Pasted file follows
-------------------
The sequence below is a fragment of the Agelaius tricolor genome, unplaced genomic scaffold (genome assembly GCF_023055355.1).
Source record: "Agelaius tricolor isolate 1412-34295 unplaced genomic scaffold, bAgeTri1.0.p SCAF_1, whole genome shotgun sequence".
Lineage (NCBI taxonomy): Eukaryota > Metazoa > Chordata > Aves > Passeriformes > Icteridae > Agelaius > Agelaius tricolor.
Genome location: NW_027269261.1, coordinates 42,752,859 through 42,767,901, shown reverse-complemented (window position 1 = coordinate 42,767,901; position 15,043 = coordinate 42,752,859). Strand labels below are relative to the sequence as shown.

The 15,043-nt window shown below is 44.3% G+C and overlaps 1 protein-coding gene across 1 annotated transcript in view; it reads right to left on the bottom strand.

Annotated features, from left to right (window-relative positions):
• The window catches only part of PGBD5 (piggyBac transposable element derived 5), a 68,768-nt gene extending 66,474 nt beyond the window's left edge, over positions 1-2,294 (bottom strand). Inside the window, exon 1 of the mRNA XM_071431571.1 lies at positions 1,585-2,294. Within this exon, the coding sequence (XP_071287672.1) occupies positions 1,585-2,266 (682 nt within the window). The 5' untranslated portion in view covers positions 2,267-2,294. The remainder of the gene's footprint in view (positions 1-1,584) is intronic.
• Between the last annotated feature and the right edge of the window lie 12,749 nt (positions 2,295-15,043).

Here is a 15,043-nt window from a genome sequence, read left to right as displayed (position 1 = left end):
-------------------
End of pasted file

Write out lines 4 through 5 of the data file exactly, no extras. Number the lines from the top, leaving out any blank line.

Genome location: NW_027269261.1, coordinates 42,752,859 through 42,767,901, shown reverse-complemented (window position 1 = coordinate 42,767,901; position 15,043 = coordinate 42,752,859). Strand labels below are relative to the sequence as shown.

The 15,043-nt window shown below is 44.3% G+C and overlaps 1 protein-coding gene across 1 annotated transcript in view; it reads right to left on the bottom strand.